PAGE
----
Chemistry 111 Week 5 Atomic Structure
Chemistry 111 Week 5 Atomic Structure CHEM 111 - 02
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This 5 page Class Notes was uploaded by Makayla Richardson on Sunday September 25, 2016. The Class Notes belongs to CHEM 111 - 02 at New Mexico State University taught by Dr. Antonio Lara in Fall 2016. Since its upload, it has received 20 views. For similar materials see General Chemistry I in Chemistry and Biochemistry at New Mexico State University.
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Date Created: 09/25/16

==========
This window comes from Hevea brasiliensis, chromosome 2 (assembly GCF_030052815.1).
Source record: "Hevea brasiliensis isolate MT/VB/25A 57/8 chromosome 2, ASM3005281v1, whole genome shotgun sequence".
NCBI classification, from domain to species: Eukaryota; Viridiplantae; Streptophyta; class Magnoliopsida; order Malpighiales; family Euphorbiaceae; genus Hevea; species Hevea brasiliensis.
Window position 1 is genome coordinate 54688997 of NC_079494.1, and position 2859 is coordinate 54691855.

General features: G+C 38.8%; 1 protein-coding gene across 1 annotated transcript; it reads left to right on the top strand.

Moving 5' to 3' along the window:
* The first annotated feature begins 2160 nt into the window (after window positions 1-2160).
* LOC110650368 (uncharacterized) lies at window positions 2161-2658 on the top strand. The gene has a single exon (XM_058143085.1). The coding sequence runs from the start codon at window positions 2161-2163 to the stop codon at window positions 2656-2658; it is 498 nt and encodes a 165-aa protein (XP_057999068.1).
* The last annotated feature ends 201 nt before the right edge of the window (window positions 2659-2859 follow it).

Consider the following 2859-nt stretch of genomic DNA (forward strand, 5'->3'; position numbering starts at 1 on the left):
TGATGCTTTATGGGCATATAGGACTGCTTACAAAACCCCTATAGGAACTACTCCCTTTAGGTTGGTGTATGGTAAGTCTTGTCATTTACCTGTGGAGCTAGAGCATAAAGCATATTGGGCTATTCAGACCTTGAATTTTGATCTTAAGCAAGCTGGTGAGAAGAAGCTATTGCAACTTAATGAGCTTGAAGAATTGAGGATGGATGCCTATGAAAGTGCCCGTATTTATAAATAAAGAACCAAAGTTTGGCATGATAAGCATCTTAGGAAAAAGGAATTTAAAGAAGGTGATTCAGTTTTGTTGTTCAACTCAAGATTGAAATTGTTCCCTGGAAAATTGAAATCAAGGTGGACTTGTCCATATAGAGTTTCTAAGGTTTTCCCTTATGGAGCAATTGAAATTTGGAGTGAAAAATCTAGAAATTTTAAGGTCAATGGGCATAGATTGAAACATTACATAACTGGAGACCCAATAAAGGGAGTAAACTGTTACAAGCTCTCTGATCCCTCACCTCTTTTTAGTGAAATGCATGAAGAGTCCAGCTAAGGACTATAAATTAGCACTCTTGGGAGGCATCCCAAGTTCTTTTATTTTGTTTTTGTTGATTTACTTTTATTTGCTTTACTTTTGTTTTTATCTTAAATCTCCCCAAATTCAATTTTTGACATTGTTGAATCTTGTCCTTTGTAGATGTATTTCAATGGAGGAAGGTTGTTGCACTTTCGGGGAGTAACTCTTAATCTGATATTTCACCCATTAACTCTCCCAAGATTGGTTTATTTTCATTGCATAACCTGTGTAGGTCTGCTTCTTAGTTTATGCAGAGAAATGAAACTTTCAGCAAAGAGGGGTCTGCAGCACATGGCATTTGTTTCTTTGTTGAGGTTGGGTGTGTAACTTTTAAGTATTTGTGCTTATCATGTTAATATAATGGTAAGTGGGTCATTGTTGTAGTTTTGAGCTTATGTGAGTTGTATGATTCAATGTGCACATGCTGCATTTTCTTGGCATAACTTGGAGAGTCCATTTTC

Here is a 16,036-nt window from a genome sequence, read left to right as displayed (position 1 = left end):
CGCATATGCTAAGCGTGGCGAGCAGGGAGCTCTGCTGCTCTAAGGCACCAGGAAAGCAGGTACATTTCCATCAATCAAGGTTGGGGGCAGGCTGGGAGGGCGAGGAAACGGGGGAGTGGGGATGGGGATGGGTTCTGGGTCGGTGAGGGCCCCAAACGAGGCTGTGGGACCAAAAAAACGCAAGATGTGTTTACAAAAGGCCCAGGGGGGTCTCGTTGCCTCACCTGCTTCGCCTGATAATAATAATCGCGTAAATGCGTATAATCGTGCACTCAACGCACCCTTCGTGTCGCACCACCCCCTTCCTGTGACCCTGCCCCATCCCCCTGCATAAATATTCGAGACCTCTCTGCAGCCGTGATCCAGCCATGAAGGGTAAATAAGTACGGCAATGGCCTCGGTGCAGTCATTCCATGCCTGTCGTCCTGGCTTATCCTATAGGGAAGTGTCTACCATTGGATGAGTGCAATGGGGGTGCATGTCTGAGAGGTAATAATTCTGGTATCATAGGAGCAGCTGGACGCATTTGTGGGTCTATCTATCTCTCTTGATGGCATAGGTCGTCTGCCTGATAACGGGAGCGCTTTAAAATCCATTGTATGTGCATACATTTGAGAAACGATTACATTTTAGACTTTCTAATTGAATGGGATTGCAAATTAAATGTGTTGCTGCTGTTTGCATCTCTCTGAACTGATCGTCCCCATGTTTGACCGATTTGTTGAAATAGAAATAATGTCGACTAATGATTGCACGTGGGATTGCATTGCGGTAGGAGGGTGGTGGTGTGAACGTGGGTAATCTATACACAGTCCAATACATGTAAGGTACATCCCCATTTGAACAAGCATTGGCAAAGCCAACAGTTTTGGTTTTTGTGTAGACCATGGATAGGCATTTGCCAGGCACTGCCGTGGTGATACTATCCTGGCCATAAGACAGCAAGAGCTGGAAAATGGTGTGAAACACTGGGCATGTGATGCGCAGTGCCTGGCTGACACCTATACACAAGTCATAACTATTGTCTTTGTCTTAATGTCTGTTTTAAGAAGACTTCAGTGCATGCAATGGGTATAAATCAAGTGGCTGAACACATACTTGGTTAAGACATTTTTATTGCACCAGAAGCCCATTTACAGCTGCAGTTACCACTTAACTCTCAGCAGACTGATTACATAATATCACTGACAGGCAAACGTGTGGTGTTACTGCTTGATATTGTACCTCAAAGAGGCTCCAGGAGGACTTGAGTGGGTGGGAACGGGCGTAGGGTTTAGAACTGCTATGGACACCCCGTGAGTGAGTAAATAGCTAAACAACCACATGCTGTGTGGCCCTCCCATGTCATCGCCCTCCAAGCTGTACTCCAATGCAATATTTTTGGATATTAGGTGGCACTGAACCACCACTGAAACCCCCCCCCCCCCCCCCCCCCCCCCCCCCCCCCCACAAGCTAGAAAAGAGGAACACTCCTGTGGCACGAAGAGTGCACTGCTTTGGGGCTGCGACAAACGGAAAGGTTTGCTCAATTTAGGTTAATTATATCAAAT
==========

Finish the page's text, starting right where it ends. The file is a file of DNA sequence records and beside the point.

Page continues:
Chapter 3 Sections 14: The Atomic Structure 1) Wavesof Light Electromagnetic Radiation (Radiant Energy): Forms of radiant energy in the electromagnetic spectrum. Electromagnetic Spectrum: Continuous range of radiant energy. Includes gamma rays, X rays, ultraviolet radiation, visible light, infrared radiation, and radio waves. Gamma Rays: The highest energy with the shortest wavelength. Extremely dangerous to the human skin, is very radioactive. XRays: Also high in energy. The photons are absorbed by calcium, which is why they are used in hospitals. Ultraviolet Light: Types A,B, and C. Very energetic photons, found in the 2 atmosphere. O slows down ultraviolet photons. Visible Light: The light and colors that you can see with the naked eye. Infrared Radiation: vibrating molecules, moving electron clouds, less than red light. Microwaves: All depends on the size and electrons of the electron in how they move. Microwaves affect H O m2lecules. Radio Waves: low frequency with flipping molecules. Violet light has the highest energy and shortest wavelength. Red light is the lowest frequency and longest wavelength. James Clerk Maxwell developed the theory that electromagnetic radiation moves as waves of oscillating electric and magnetic fields. Electric waves move up and down. Magnetic waves move side to side. Wavelength ( λ ): The distance from crest to crest of wave. Frequency ( ν ): number of crests of a wave that passes in a specific time per second. per second: s 1 1 Hertz (Hz): SI unit of frequency with units of reciprocal seconds. 1 Hz= 1s = 1 cycle cycle per second (cps) The shorter the wavelength, the higher the frequency. Speed of light (c): how fast photons travel through a transparent medium. c λν=c∨ν= λ 8 value of c=2.998x10 m/s A) Calculating Frequency from Wavelength What is the frequency of yelloworange light ( λ=589nm ) produced by sodium vapor street lights. (c=2.998x10 m/s) I) Convert nanome9rs to meters 1 nm=10 m is the conversion factor Frequencies of visible light are about 10 Hz or 10 s4 1 c Substitute into ν= λ II) Substitute and Solve 8 2.998x10 m/s =5.09x10 s14 −1 10 m 589nm x 1nm Cross out all of the meters and nanometers Divide Round up 14 1 Add the hertz per second 10 s *Remember wavelength and frequency are reciprocal; so one increases and one decreases. 2) Atomic Spectra Fraunhofer Lines: dark lines in an otherwise continuous solar spectrum. Atomic Emissions Spectra: patterns of bright lines produced when an atom vaporizes when excited. Atomic Absorption Spectra: patterns of dark lines produced after radiation passes through atoms. 3) Particles of Light Quantum Theory Kirchkoff studied the continuous emission spectra with heated metals. Blackbody Radiations: sources of radiant energy that absorb all light that strikes them. A) Photons of Energy Max Planck, threw out the laws of classical physics and discovered that elements emitted electromagnetic radiation based on the quantum. Quantum: Smallest quantity from a form of energy Defined by: E=h ν ν = frequency of radiation = the Planck Constant: 6.626x10 J*s h E= hc ν The module has become known as the Quantum Theory: the idea that energy is absorbed and emitted in discrete quantities. Quantized: values restricted to whole numbers of a certain value. Ex: By taking an elevator you can really only stop on the specific floors, not between the floors. But if you take the stairs you can stop between the floors When you walk up the stairs energy is being absorbed. When you walk down the stairs energy is released. Photons: a quantum of electromagnetic radiation. They are the building blocks of electromagnetic radiation. I) Calculating Energy of a Photon What is the energy of a photon of a red light that has a wavelength of the 656 electromagnetic spectrum? a) Calculate energy of a photon starting with wavelength: E=hv h=6.626x10 J*s c=2.998x10 m/s b) Convert nanometers to meters so that distance cancels out −34 2.998x10 m 8 (6.626x10 J∗s)( s ) c) Ε= hc = =3.03x10 −19J ν 10 m 656nmx 1nm B) The Photoelectric Effect Won Albert Einstein a Noble Prize. Photoelectric Effect: when electrons are released from an element as a result of electromagnetic radiation strikes it. Threshold Frequency (v )o minimum frequency of light required to produce the photoelectric effect. If the radiation of frequencies is less than the threshold frequency of that element, then it will not emit any photoelectrons, regardless of the radiation intensity. If the radiation produces at least a few photoelectrons then it was equal to or greater than the threshold frequency. Work Function ( ϕ¿ : minimum quantity of energy needed to emit photoelectrons from an element. ϕ=hv o Is related to the strength of the attraction of the element nuclei and the element electrons. You can also calculate the work function of a target metal by: ɸ=hv−¿ KE electrons *Kinetic Energy Electrons I) Using the Work Function 19 The work function of mercury is 7.22x10 J. What is the minimum frequency required to get mercury to release photoelectrons? Can visible light produce the photoelectric effect in mercury? a. Rearrange the work function and solve for (v o. ov = hɸ b. Plug in the work function of mercury and Planck’s Constant. ϕ 7.22x10 −19J 15 −1 V o = −34 =1.09x10 s h 6.626x10 J∗s Cross out joules Divide numerator by denominator Take the exponents, and subtract. 19 34= 15 c. The frequencies of visible light are between 10 and 10 Hz. 4) The Hydrogen Spectrum and the Bohr Model Johann Balmer studied the emission spectrum of hydrogen atoms. He created an empirical equation. To express wavelength in nanometers and units most involved in visible light; use the equation: 2 364.54m = 2 2 m −n mis greater than 2. Values of 3,4,5, and 6 wavelengths of the four brightest hydrogen lines. n is equal to 2. Try Balmer’s equation and plug in m=3. Your answer should be 656.21 nm. Another version of finding hydrogen emission wavelengths is the Rydberg empirical equation: 1 1 1 (H 2 − 2) λ n1❑ n2❑ n1 nd n 2are positive integers, 2 is greater than1n RH s the Rydberg Constant. This depends on the uints expressed for wavelength. It could be: 1.097x10 m 1 5 1 1.097x10 cm 1.097x10 nm 1 Generally the nanometer conversion is used to determine the wavelength. Now try out the Rydberg Emerpical Equation and let n =7 a2d n =2. 1our answer should be λ=397.0nm . A) The Bohr Model Niels Bohr made huge advancements in the way we find emission wavelengths. The Bohr Model looks like: 1 1 ΔΕ=−2.178x10 −18J( − ) n final2 ninitial2 Δ this symbol is called delta and means change. n final where the electron ended up after absorbing energy. n initialwhere the electron started. *If the initial value is larger than the final value then it means the electron loses energy. *If the initial value is smaller than the final value it means that the electron gains energy. * The edge of the atom is marked at 0, anything closer to the nucleus is a negative number, where anything outside of the nucleus is a positive number. Ground State: the most stable, and lowest energy state of an electron particle. Excited State: any energy state above ground state. Electron Transition: movement of electrons between energy levels. Ionization: completely getting rid of the electron from the atom. n= ∞